4. Right on, Dr. Birzer. Solzhenitsyn is one of the great leaders for imaginative conservativism. We must also take note of Solzhenitsyn’s critique of ideology — “Ideology is what gives evildoing its long-sought justification and gives the evil doer the necessary steadfastness and determination.” What can push a man beyond that line of conscience? Ideology provides a justification for unlimited killing and torture – it is an ideology that divides the world into two camps of good and evil. It is a Manichean ideology. The Bolsheviks (or fill in the appropriate party) are for the people and those opposed to it are the evil ones. They must eliminated. Property owners, Christians, the educated, the opposing communist parties, Kulaks, sons of kulaks, etc. The Marxist ideology is a Gnostic one, but most of all it is Manichean. The way through ideology requires honest self-knowledge. When men first entered the camp they insisted upon their innocence (and most are innocent under law). But one is soon faced with the choice of survival at any cost, which means survival at the cost of others. So one is willing to throw others under the bus. But in the degradation of slavery one discovers the possibility of renewal through the discovery of conscience. The fork in the road ascends to moral improvement, or it descends to corruption. Solzhenitsyn repeats the same deep principle, the anti-Manicheeistic account of evil – evil is not polarized into two distinct groups, but it leads to personal accountability and repentance.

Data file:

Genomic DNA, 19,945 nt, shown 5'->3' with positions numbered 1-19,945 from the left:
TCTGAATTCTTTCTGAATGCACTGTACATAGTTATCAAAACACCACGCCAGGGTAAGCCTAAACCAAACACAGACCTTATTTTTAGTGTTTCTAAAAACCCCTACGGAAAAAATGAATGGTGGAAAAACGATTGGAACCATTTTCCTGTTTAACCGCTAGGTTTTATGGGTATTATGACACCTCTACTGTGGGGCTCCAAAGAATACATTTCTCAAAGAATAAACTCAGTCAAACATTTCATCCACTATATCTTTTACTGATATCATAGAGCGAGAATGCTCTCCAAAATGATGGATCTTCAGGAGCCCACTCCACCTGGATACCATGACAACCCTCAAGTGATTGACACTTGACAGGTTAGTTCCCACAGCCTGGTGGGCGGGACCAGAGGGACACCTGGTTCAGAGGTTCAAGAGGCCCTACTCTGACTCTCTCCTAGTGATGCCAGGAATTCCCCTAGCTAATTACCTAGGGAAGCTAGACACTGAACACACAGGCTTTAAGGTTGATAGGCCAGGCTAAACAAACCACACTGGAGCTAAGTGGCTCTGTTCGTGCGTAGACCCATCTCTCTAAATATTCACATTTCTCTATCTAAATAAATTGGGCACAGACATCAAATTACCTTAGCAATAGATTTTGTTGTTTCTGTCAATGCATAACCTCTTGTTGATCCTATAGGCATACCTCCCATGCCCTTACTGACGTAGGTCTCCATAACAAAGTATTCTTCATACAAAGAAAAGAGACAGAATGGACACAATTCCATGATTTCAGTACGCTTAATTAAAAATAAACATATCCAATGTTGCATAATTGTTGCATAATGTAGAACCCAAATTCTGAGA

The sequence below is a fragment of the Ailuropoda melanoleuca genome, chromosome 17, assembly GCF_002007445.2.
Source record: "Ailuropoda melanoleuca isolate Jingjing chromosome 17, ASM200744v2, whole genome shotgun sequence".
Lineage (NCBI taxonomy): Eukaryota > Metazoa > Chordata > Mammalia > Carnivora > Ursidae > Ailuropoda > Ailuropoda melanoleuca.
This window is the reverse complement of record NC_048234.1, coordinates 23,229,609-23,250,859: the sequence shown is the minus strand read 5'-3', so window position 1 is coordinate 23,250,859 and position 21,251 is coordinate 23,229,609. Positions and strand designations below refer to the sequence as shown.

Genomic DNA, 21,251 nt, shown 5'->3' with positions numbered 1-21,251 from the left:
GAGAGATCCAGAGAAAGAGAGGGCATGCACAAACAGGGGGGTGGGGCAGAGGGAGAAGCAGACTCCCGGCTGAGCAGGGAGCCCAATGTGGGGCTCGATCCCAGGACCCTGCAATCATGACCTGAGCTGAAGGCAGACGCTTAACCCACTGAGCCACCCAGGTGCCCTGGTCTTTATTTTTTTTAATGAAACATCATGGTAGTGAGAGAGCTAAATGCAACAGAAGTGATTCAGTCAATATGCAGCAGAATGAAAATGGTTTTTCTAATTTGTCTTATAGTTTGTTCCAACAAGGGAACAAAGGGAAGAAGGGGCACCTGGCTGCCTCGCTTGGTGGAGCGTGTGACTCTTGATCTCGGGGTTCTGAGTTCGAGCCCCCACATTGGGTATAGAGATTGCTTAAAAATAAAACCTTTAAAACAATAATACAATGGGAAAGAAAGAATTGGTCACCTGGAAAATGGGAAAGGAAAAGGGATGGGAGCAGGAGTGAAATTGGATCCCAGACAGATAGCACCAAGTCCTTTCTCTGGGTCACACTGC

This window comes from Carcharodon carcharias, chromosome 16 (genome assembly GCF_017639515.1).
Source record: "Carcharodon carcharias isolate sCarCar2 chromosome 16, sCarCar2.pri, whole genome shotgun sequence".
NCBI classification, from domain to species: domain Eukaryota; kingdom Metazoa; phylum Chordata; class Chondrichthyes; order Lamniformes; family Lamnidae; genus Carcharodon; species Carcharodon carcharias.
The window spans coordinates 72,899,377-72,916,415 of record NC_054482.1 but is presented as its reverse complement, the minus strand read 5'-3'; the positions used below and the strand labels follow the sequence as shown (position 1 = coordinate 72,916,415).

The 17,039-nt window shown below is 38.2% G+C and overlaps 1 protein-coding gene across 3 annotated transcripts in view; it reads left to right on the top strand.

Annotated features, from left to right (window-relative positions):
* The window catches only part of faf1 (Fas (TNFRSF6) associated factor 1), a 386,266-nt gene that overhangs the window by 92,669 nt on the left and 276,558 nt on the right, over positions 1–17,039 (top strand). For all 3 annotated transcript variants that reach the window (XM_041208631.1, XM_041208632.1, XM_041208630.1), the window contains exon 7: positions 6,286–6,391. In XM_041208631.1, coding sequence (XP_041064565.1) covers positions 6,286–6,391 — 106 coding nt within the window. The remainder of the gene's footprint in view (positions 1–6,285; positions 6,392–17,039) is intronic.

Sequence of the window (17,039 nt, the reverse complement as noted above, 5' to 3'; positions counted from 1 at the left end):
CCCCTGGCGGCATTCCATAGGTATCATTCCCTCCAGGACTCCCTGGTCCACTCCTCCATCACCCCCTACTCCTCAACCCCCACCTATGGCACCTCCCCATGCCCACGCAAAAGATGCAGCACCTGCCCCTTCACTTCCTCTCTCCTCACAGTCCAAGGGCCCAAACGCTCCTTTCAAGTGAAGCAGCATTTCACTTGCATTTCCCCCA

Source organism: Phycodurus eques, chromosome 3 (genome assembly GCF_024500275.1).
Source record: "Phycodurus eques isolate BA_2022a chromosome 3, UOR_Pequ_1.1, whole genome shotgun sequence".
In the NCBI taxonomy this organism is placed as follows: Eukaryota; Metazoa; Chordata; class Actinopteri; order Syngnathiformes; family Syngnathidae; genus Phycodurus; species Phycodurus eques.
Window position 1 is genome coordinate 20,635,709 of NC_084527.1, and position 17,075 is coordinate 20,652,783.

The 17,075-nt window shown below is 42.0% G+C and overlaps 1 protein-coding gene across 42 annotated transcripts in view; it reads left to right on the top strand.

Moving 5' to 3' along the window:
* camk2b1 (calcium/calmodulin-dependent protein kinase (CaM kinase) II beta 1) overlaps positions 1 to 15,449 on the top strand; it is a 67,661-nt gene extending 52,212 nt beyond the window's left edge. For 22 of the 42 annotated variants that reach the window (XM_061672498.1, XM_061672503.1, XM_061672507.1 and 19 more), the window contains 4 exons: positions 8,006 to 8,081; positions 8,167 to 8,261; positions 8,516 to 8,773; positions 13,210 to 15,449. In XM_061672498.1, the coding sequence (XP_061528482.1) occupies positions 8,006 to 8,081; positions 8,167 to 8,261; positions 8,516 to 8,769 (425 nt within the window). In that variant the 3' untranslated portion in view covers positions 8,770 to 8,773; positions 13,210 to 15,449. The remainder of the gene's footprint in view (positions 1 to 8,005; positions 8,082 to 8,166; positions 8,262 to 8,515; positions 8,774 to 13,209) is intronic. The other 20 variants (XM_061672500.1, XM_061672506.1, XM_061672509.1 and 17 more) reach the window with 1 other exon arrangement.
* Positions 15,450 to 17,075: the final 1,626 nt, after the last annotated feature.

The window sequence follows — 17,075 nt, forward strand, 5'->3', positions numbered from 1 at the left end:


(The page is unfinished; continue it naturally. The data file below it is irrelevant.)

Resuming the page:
It was only when I lay there on rotting prison straw that I sensed within myself the first stirrings of good. Gradually it was disclosed to me that the line separating good and evil passes not through states, nor between classes, nor between political parties either, but right through every human heart, and through all human hearts. This line shifts. Inside us, it oscillates with the years. Even within hearts overwhelmed by evil, one small bridgehead of good is retained; and even in the best of all hearts, there remains a small corner of evil.